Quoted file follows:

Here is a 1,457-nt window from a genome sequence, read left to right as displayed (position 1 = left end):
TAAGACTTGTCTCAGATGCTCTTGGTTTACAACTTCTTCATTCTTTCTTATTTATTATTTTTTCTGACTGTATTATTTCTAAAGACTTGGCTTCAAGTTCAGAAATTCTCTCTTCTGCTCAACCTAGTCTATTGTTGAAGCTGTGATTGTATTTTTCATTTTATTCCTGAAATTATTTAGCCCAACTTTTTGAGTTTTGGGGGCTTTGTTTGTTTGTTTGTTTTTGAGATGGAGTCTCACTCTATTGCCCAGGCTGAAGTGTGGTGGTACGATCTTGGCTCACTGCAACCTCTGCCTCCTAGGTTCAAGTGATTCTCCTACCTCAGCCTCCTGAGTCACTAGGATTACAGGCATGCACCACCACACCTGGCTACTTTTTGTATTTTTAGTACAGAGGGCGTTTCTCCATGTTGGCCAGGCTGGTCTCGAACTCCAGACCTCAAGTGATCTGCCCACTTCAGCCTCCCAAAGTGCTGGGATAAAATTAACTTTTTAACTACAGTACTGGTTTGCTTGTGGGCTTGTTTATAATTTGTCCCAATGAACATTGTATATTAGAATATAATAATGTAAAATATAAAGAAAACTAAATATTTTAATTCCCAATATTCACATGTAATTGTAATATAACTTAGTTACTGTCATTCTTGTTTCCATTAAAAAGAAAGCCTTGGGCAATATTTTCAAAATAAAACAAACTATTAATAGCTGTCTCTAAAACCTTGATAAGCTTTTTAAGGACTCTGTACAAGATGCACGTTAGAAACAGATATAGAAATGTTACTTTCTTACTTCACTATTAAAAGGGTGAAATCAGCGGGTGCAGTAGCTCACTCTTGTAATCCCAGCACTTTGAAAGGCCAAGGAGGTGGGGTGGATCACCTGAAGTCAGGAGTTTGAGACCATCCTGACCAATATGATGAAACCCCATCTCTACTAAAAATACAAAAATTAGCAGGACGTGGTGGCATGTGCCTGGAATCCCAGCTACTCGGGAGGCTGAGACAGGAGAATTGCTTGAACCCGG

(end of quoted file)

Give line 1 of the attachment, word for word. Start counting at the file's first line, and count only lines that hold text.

Here is a 1,457-nt window from a genome sequence, read left to right as displayed (position 1 = left end):